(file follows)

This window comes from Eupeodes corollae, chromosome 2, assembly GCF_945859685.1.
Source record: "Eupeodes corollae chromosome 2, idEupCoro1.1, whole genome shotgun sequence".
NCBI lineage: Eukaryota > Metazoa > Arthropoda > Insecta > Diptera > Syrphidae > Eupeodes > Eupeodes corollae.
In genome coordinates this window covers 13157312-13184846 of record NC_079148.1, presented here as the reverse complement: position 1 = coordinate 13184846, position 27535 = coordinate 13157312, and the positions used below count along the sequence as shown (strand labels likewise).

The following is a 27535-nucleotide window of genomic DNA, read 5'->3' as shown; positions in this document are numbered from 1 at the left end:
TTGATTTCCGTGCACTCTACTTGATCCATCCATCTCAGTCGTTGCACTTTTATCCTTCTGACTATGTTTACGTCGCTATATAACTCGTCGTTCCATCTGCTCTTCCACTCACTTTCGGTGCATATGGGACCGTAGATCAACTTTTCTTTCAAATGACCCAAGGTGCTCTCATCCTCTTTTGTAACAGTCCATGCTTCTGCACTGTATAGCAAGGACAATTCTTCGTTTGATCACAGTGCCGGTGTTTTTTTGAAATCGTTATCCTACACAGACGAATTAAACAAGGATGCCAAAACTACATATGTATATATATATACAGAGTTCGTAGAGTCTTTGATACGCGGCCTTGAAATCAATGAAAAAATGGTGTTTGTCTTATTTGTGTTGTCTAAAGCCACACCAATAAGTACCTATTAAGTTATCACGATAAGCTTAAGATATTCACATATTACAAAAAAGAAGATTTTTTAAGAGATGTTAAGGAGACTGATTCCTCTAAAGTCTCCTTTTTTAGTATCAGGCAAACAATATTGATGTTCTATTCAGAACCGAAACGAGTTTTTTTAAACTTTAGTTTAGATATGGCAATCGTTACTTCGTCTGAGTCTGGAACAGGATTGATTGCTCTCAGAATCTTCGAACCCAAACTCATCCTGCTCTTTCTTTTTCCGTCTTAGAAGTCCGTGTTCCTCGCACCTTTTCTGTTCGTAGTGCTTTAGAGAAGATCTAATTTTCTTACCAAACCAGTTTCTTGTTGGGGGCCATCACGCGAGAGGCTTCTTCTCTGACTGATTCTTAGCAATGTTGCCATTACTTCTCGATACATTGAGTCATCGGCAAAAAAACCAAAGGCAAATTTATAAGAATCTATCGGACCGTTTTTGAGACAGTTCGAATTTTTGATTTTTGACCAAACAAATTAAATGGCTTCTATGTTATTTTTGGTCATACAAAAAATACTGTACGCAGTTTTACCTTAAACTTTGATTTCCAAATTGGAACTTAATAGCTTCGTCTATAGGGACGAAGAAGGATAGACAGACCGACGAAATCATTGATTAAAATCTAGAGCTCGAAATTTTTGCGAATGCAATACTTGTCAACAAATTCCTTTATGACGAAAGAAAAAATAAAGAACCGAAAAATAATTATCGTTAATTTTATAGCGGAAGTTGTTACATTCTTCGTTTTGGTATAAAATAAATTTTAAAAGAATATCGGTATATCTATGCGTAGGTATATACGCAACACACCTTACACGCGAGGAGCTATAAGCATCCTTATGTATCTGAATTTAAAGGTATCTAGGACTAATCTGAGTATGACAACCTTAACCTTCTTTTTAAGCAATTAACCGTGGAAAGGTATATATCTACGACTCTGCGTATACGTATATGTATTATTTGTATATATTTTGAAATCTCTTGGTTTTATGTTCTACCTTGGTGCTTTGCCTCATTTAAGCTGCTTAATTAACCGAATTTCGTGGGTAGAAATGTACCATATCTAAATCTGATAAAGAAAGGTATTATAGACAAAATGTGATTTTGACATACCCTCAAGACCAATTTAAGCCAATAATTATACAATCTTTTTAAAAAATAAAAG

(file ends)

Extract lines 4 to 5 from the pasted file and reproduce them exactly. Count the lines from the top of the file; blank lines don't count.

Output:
In genome coordinates this window covers 13157312-13184846 of record NC_079148.1, presented here as the reverse complement: position 1 = coordinate 13184846, position 27535 = coordinate 13157312, and the positions used below count along the sequence as shown (strand labels likewise).

The following is a 27535-nucleotide window of genomic DNA, read 5'->3' as shown; positions in this document are numbered from 1 at the left end: